Last month I released the findings of my "Social PR Survey," in which I asked more than 500 marketing decision makers about satisfaction levels with their public relations agencies and their desires for social media. To my surprise the survey results ignited much discussion. This, of course, was the intended objective the survey in the first place -- to spark conversations about how agencies can better serve clients and leverage social media in a way those clients have requested.
Unfortunately that conversation spark turned into a wildfire, with agencies spinning parts of the survey into marketing material. This was not the intention. Nor is there anything scientific about the survey itself. As I said in the original blog post: "Treat this survey as you would any other blog on the Internet — informative but not gospel."
There are two untruths that are being perpetuated:
"ZDNet named us a top ten PR agency for social media"
There are two things wrong with this statement. One, ZDNet didn't endorse anyone in this post and neither did I. There is no ranking of "top ten" agencies. Here's what I wrote:
Of all the 106 agencies named in the survey, a small portion were named multiple times (many respondents did not name their agencies). The top 10 named agencies include BluePoint Venture Marketing, CloudSpark, Connect2 Communications, Horn Group, Lois Paul & Partners, PAN Communications, Porter Novelli, SHIFT Communications, Tool Guy PR, Zag Communications and OutCast Communications.
Read what I wrote very carefully. These are the agencies that were named most often. That does not equal superiority. If you consider that the majority of the data showed that clients are unsatisfied and then consider which agencies were named the most... understand? This does not mean these agencies are at the bottom, either. It means that more of their clients were comfortable naming names. Should I have been more clear about this in the original blog post? Apparently so. Making this top ten "named" list is not an endorsement from me or ZDNet or anyone else.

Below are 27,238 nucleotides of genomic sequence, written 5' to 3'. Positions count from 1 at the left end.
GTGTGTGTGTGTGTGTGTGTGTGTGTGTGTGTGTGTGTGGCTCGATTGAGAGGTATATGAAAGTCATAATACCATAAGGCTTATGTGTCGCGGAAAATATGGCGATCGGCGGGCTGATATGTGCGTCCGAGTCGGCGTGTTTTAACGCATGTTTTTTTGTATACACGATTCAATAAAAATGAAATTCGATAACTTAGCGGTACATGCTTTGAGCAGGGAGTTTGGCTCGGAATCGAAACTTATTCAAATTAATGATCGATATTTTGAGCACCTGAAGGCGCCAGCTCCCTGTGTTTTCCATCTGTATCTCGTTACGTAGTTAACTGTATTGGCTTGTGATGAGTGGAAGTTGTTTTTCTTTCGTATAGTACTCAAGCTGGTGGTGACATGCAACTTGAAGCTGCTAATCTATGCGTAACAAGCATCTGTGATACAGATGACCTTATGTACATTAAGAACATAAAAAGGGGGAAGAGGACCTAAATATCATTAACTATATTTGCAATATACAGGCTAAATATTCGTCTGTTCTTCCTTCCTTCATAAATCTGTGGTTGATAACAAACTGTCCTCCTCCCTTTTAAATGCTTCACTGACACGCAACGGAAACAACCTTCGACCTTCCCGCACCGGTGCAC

2. "More companies are switching to us versus other agencies, according to ZDNet"
I won't rehash the "according to ZDNet" or "according to Jennifer Leggio" bit again. However, I will ask you again to carefully examine what I wrote in the original blog post:
In contrast, only six agencies were consistently named as viable considerations for clients considering an agency switch.
"Viable considerations" are not shoo-ins for business. It might mean that those agencies are likely doing a better job of marketing themselves than others. It's quite possible that these survey respondents heard of these agencies via word-of-mouth from satisfied clients. I am hoping that is the case. But this survey didn't ask that -- or show that in detail. Again, this was not an endorsement.
I've received a good bit of feedback on the survey, both positive and negative. It wasn't until I had someone write to me on Thursday and claim that the survey lost his agency a new business opportunity due to the way another agency was marketing it that I blew my cap. Realistically I don't give the survey enough credit to do that (nor would I underestimate a client in that way). However, it further exposed to me just what is wrong with this industry.
If I had to do it all over again I likely wouldn't have named agencies at all, at least not in the "who gets it" position. My mistake, my apology. This survey was intended to start a discussion, to bring to light some issues that clients are facing, not serve as a report card for agencies. And definitely not to be a marketing tool. I am sad and worried that some of these activities have diminished the value of the survey itself.
How can you make it better? Nicole Jordan and I designed a second survey to expose the challenges that agencies face when trying to manage clients or train new employees or work to get more social. We've received just under 500 responses so far (our goal is 1,000+ by March 31) which is, quite frankly, discouraging. I know there has been some trepidation in taking this survey but I am saying there is no need for such. A lesson has been learned and we'll focus largely on the data. We don't want to make the agencies look bad. Or good, for that matter. We're not here to market anyone. We want to examine the issues affecting everyone. Will you help us?